Moderator

Julie Hoover, Executive Implementation Support Specialist, Commercialization, Innovation and Synergies Office at NASA Goddard Space Flight Center

Julie Hoover is a dedicated supporter of NASA Space Grant who has participated in the NC Space Grant High Altitude Ballooning competition, the Louisiana Space Grant High Altitude Student Payload opportunity and the New Mexico Space Grant’s Swarmathon. Julie started her career as a remote sensing research fellow with the Mississippi Space Commerce Initiative at Stennis Space Center. After graduating from the University of Mississippi with a master’s in geological engineering, she served as the GIS technician at the Yazoo Mississippi Delta Levee Board. In 2003, Julie began teaching geology at Durham Technical Community College. In 2019, Julie moved to Maryland to help establish the Biomedical Engineering Innovation program at Johns Hopkins University before taking a position as the program coordinator in the Office of the Chief Knowledge Officer at NASA Goddard. In 2020 she was chosen to support the formulation of the new Commercialization, Innovation, and Synergies Office which will commercialize space communications and navigation services for the agency’s upcoming lunar missions. In her free time, Julie leads Poorly Drawn Bikes, a team building a glorious sea turtle-shaped contraption for the American Visionary Art Museum’s Kinetic Sculpture Race, and is a house captain for the Christmas in April home improvement program.


Speakers

Matthew A. Mickens, Ph.D., Chief Science Officer at Elevate Farms, Inc.

As an alumnus of NC A&T State University, Dr. Matthew Mickens was awarded the North Carolina Space Grant Fellowship in 2007 which supported his master’s thesis on using luminescent minerals as a means to detect UV radiation. He was also selected for an NC Space Grant award in 2009 but waived the funding to accept the NASA Harriett G. Jenkins Predoctoral Fellowship award which supported the last three years of his Ph.D. studies to fabricate luminescent materials for LED lighting systems. The Jenkins fellowship also sponsored an internship opportunity for him at the Kennedy Space Center, which would lead to him being awarded a position in the NASA Postdoctoral Program at KSC. There, he studied LED light recipes for growing salad crops in space, produced several groundbreaking publications and was awarded the 2017 NASA Mentor of the Year for his achievements in mentoring his own NASA interns. Mickens is now chief science officer for Elevate Farms, which is an up-and-coming launcher of indoor vertical farms globally.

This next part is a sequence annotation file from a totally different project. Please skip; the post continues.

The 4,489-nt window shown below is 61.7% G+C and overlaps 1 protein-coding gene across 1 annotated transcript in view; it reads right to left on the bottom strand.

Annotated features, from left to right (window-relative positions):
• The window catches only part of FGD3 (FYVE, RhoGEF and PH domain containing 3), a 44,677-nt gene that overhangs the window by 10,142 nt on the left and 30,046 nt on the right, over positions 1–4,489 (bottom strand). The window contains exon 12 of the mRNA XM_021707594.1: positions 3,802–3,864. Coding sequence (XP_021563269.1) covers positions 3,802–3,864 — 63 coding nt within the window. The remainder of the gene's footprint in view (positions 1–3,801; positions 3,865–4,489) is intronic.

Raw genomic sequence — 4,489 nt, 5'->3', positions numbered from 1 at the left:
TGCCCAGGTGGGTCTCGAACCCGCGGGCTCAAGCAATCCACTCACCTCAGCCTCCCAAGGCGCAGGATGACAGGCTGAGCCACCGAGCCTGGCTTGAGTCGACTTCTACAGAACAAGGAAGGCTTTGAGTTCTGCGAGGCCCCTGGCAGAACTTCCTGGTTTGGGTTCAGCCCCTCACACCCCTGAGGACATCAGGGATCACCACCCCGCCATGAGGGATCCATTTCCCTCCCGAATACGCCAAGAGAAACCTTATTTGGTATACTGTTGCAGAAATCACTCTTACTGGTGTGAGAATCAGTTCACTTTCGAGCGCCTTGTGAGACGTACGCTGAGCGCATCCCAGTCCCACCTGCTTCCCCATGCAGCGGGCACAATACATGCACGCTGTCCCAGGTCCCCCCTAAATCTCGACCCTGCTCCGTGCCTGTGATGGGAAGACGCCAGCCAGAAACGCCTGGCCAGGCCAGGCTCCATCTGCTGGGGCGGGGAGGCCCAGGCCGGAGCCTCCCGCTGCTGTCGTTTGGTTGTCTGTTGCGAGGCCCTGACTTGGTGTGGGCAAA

Stephanie Smith, Contamination Control Engineer, United Launch Alliance

Stephanie Smith is a rocket scientist at United Launch Alliance (ULA) and a graduate student studying Space Systems Engineering at Johns Hopkins University.  After graduating high school, she attended Sandhills Community College where she received an Associates in Engineering and was selected as a recipient of a NC Space Grant Community College STEM Scholarship. This scholarship was awarded to students in community college who planned to pursue a bachelor’s degree in STEM at a four-year university. In 2016, she enrolled in the chemical engineering program at NC State University. After earning a bachelor’s degree at NCSU, Stephanie began her career as a rocket scientist (RS-1), or more specifically, a contamination control engineer with ULA.  Her current role is focused on maintaining pristine cleanliness of rocket hardware throughout the design, build and launch phase of a mission in order to protect spacecraft customer hardware from molecular and particulate contaminants that have potential to jeopardize mission objectives. Her group is also responsible for Planetary Protection activities for applicable missions. During her first two years at ULA she has supported several national security missions for the US Air Force, US Space Force, NRO and several NASA missions including Parker Solar Probe, Solar Orbiter and Mars 2020 (Perseverance). Her current projects include NASA’s Lucy mission, the Artemis program and the development of ULA’s Vulcan Centaur rocket.


Ryan Theurer, Satellite Visualization Programmer, GVT LLC

Ryan is a GVT LLC contractor at the National Oceanic and Atmospheric Administration’s (NOAA) National Environmental Satellite, Data, and Information Service’s (NESDIS) Center for Satellite Applications and Research (STAR). He participated in North Carolina Space Grant’s community college high altitude ballooning competition in 2016, and in NASA’s Louisiana High Altitude Space Platform (HASP) project in 2017. Ryan went on to receive a bachelor’s in Information Science at the University of North Carolina at Chapel Hill. While at UNC, Ryan participated in two NASA internships, one at NASA Headquarters in Washington, D.C., in 2017 and the second at NASA Langley Research Center (LaRC) as part of the DEVELOP applied sciences program in 2018. At the DEVELOP internship, Ryan was the team lead for an interdisciplinary group of environmental and computer scientists that tested machine learning algorithms as part of NASA’s Data Cube Project. As a satellite visualization programmer at NOAA’s STAR, Ryan currently creates satellite data visualization tools for NOAA’s external data users and for internal STAR employees. This includes creating websites to display this data. Ryan is currently working on a COVID Dashboard website to exhibit satellite data that highlights the effect COVID has had on global pollution.